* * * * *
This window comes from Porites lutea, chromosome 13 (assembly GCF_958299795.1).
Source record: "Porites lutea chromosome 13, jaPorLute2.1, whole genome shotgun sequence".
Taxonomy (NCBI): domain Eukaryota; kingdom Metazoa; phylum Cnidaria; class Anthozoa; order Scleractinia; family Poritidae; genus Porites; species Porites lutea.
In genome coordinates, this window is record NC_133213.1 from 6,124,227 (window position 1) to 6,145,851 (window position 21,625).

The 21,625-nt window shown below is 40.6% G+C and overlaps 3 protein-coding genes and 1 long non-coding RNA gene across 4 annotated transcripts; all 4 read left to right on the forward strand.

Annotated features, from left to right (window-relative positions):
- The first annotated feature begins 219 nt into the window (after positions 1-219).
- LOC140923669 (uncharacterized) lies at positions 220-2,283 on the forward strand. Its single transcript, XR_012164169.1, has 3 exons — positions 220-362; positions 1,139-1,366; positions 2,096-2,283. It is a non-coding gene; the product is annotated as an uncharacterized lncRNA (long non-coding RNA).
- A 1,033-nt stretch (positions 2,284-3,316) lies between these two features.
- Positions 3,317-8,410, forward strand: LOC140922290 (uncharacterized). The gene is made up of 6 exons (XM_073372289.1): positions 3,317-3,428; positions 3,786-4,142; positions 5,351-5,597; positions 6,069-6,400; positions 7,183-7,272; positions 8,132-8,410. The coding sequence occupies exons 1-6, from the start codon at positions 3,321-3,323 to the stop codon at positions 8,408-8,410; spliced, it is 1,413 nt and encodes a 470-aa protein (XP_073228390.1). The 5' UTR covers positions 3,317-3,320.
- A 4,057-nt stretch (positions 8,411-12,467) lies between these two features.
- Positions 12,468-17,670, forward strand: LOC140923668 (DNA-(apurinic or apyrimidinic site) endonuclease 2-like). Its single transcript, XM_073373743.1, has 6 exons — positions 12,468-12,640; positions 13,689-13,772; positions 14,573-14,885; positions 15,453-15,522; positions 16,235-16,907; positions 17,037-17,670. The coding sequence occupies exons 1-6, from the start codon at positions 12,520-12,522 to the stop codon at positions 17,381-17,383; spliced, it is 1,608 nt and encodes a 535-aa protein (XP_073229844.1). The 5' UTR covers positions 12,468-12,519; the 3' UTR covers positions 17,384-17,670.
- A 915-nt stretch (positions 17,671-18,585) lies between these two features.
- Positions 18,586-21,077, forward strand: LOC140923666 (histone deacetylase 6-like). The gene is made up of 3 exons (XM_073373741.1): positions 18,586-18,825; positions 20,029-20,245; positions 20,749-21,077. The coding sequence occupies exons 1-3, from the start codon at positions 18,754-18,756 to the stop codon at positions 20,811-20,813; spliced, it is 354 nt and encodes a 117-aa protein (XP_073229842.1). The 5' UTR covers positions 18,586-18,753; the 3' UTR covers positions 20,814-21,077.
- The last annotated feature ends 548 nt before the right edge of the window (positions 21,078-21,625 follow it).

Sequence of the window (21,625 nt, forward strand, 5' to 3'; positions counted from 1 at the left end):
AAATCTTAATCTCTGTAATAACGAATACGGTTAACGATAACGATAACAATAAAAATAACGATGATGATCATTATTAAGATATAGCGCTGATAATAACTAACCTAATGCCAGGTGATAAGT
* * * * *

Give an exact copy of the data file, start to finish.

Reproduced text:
This window comes from Porites lutea, chromosome 13 (assembly GCF_958299795.1).
Source record: "Porites lutea chromosome 13, jaPorLute2.1, whole genome shotgun sequence".
Taxonomy (NCBI): domain Eukaryota; kingdom Metazoa; phylum Cnidaria; class Anthozoa; order Scleractinia; family Poritidae; genus Porites; species Porites lutea.
In genome coordinates, this window is record NC_133213.1 from 6,124,227 (window position 1) to 6,145,851 (window position 21,625).

The 21,625-nt window shown below is 40.6% G+C and overlaps 3 protein-coding genes and 1 long non-coding RNA gene across 4 annotated transcripts; all 4 read left to right on the forward strand.

Annotated features, from left to right (window-relative positions):
- The first annotated feature begins 219 nt into the window (after positions 1-219).
- LOC140923669 (uncharacterized) lies at positions 220-2,283 on the forward strand. Its single transcript, XR_012164169.1, has 3 exons — positions 220-362; positions 1,139-1,366; positions 2,096-2,283. It is a non-coding gene; the product is annotated as an uncharacterized lncRNA (long non-coding RNA).
- A 1,033-nt stretch (positions 2,284-3,316) lies between these two features.
- Positions 3,317-8,410, forward strand: LOC140922290 (uncharacterized). The gene is made up of 6 exons (XM_073372289.1): positions 3,317-3,428; positions 3,786-4,142; positions 5,351-5,597; positions 6,069-6,400; positions 7,183-7,272; positions 8,132-8,410. The coding sequence occupies exons 1-6, from the start codon at positions 3,321-3,323 to the stop codon at positions 8,408-8,410; spliced, it is 1,413 nt and encodes a 470-aa protein (XP_073228390.1). The 5' UTR covers positions 3,317-3,320.
- A 4,057-nt stretch (positions 8,411-12,467) lies between these two features.
- Positions 12,468-17,670, forward strand: LOC140923668 (DNA-(apurinic or apyrimidinic site) endonuclease 2-like). Its single transcript, XM_073373743.1, has 6 exons — positions 12,468-12,640; positions 13,689-13,772; positions 14,573-14,885; positions 15,453-15,522; positions 16,235-16,907; positions 17,037-17,670. The coding sequence occupies exons 1-6, from the start codon at positions 12,520-12,522 to the stop codon at positions 17,381-17,383; spliced, it is 1,608 nt and encodes a 535-aa protein (XP_073229844.1). The 5' UTR covers positions 12,468-12,519; the 3' UTR covers positions 17,384-17,670.
- A 915-nt stretch (positions 17,671-18,585) lies between these two features.
- Positions 18,586-21,077, forward strand: LOC140923666 (histone deacetylase 6-like). The gene is made up of 3 exons (XM_073373741.1): positions 18,586-18,825; positions 20,029-20,245; positions 20,749-21,077. The coding sequence occupies exons 1-3, from the start codon at positions 18,754-18,756 to the stop codon at positions 20,811-20,813; spliced, it is 354 nt and encodes a 117-aa protein (XP_073229842.1). The 5' UTR covers positions 18,586-18,753; the 3' UTR covers positions 20,814-21,077.
- The last annotated feature ends 548 nt before the right edge of the window (positions 21,078-21,625 follow it).

Sequence of the window (21,625 nt, forward strand, 5' to 3'; positions counted from 1 at the left end):
AAATCTTAATCTCTGTAATAACGAATACGGTTAACGATAACGATAACAATAAAAATAACGATGATGATCATTATTAAGATATAGCGCTGATAATAACTAACCTAATGCCAGGTGATAAGT